Clever design withstands elements
Garden design is a hot favourite on some TV shows and Gardening Australia features design in its presentations.
Our native Australian bush and wildflowers were the creation of the nature of the soil and the harsh conditions over aeons of time that made it is what it is today.
Cheryl Hebiton, from Moresby, was the host for a garden tour by members of Ronnie’s Garden Club and the Carnarvon Garden Circle members, who took the bus to Geraldton for a day’s tour.
Cheryl explained how her garden came about.
“I moved to Moresby nearly three years ago,” she said.
“And started creating a garden. I knew the area well and a lot of it I designed before I came here.
“I planned to build a garden that would be able to take the elements, because it’s very, very windy, especially the hot easterlies in the summer. The structures have been built to cut down some of the wind while the plants are growing.”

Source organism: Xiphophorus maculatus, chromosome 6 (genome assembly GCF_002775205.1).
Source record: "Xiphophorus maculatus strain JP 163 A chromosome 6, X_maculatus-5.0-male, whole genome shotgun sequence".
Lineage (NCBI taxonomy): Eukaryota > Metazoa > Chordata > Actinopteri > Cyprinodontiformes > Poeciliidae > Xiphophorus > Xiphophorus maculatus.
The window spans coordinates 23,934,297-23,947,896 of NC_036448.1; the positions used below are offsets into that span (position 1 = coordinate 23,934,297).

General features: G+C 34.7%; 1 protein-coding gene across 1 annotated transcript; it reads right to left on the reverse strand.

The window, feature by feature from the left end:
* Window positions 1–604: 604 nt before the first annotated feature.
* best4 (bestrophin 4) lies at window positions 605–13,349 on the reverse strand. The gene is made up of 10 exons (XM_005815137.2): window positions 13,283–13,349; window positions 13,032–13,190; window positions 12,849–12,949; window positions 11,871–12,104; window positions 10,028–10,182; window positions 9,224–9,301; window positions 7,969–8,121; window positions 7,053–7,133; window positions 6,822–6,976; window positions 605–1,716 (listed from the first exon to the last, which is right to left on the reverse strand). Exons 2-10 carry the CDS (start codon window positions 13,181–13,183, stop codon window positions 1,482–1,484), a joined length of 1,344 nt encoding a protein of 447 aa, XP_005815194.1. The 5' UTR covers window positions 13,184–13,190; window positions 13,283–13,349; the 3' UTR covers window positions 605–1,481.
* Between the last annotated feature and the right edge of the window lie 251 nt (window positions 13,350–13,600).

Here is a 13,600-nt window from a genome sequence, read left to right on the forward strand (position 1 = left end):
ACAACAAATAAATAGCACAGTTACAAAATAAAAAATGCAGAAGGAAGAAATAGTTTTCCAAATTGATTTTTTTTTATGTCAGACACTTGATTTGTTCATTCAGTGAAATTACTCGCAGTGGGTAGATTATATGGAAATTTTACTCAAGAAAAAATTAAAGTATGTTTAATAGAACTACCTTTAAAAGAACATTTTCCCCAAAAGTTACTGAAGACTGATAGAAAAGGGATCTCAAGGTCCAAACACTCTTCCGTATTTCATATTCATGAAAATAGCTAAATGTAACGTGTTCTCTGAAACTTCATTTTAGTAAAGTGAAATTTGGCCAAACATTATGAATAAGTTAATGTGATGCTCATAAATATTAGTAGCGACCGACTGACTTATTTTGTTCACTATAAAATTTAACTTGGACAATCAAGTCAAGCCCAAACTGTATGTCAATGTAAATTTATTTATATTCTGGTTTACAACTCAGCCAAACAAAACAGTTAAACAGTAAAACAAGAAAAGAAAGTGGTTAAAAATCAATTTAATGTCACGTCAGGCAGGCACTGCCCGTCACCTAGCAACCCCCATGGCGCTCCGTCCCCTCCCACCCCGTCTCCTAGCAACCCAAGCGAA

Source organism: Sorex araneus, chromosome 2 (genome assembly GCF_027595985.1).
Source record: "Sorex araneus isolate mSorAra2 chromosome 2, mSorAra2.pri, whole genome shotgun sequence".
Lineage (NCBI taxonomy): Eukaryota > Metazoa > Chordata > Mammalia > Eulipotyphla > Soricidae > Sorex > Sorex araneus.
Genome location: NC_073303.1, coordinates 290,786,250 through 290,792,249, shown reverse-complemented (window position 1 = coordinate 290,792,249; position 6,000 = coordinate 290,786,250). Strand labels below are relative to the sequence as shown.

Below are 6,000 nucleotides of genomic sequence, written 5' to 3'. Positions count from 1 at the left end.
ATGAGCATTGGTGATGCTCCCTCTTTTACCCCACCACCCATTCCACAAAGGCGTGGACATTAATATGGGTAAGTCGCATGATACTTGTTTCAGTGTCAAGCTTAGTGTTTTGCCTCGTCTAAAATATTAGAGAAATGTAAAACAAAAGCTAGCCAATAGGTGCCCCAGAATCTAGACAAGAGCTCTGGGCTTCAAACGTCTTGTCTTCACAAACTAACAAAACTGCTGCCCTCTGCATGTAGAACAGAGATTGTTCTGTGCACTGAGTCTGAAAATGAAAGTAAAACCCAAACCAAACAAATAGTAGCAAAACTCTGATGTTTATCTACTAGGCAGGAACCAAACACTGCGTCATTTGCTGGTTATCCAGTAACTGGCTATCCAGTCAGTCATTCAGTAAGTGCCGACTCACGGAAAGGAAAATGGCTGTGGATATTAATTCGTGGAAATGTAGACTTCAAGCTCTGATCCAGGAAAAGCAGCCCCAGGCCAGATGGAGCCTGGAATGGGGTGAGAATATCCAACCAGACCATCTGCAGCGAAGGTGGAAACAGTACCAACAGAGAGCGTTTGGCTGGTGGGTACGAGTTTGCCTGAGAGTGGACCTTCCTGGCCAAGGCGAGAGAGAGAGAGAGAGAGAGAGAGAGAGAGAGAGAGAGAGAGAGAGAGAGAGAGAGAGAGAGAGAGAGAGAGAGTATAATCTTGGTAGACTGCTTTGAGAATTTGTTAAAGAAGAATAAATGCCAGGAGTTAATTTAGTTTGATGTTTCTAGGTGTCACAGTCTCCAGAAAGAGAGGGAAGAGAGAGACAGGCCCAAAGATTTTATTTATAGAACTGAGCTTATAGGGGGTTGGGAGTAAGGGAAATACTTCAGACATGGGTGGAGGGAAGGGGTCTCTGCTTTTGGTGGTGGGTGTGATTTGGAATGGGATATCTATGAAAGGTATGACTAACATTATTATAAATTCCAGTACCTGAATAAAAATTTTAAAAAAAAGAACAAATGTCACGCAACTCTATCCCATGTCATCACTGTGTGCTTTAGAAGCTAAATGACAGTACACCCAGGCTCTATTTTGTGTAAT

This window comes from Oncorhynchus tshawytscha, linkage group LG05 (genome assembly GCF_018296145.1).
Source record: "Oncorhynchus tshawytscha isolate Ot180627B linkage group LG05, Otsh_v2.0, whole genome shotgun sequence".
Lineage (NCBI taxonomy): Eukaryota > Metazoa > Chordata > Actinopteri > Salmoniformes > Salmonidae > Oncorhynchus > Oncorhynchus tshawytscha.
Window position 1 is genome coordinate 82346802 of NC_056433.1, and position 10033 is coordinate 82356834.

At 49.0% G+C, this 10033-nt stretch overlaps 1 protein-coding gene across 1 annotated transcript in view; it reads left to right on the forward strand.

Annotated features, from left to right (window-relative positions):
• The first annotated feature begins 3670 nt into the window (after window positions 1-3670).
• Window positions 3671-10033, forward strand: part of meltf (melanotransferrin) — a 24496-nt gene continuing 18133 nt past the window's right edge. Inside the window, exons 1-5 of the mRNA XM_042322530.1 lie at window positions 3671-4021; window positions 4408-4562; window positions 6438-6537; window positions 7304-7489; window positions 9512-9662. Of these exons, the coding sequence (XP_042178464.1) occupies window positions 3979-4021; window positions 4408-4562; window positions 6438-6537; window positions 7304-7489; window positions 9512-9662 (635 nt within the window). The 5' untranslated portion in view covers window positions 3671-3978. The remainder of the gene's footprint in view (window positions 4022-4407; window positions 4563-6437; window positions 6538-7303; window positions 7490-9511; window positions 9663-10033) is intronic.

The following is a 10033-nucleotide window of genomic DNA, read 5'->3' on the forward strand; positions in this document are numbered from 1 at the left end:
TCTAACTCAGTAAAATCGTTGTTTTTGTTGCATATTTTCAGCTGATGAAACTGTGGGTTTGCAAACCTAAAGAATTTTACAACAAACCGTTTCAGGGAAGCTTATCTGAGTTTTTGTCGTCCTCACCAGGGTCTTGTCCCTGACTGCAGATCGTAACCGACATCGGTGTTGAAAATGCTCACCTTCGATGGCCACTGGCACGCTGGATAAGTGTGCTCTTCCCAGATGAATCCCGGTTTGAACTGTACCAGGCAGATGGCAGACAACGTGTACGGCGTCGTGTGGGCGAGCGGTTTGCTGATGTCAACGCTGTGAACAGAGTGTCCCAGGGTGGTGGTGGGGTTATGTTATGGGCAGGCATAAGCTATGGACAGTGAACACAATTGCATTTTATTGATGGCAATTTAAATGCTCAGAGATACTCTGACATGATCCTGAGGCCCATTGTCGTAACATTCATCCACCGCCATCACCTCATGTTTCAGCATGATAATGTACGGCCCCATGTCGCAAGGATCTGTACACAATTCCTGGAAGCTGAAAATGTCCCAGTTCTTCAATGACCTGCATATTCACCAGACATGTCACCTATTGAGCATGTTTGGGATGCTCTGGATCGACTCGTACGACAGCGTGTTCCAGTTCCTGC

Most of the artworks in the garden are Cheryl’s. “Most of it is mine,” she said. “I love doing mosaics — that’s one of my hobbies.”
The gardens here are spacious and well laid out for a garden walk, featuring recyclable material such as old tyres, plastic bottles cut, folded and painted, old pallets and various other easily obtainable material.
While down in Mandurah recently, I visited a family member who built a new home high up, very close to the coast.
With the winter gales, he was struggling to make a garden or keep it growing until he came up with the idea (he is a builder) of installing heavy steel posts and laying in old railway sleepers as panels with a gap between each sleeper! This turned out to be an arty way of building a windbreak and was in stark contrast to the modern home. The plants immediately benefited from this design.
It is becoming clear that by allowing about 50 per cent of the strong winds to flow through any windbreak, the benefits to the appearance of the place and the growth of the garden is very apparent.
The building of high, solid, Colorbond fences around modern backyards makes strong winds in winter and summer cause a rolling effect in the garden as they hammer and swirl over the tops of these fences.
Cheryl Hebiton in her Moresby garden.
Art, recycled materials and colour feature in the garden design.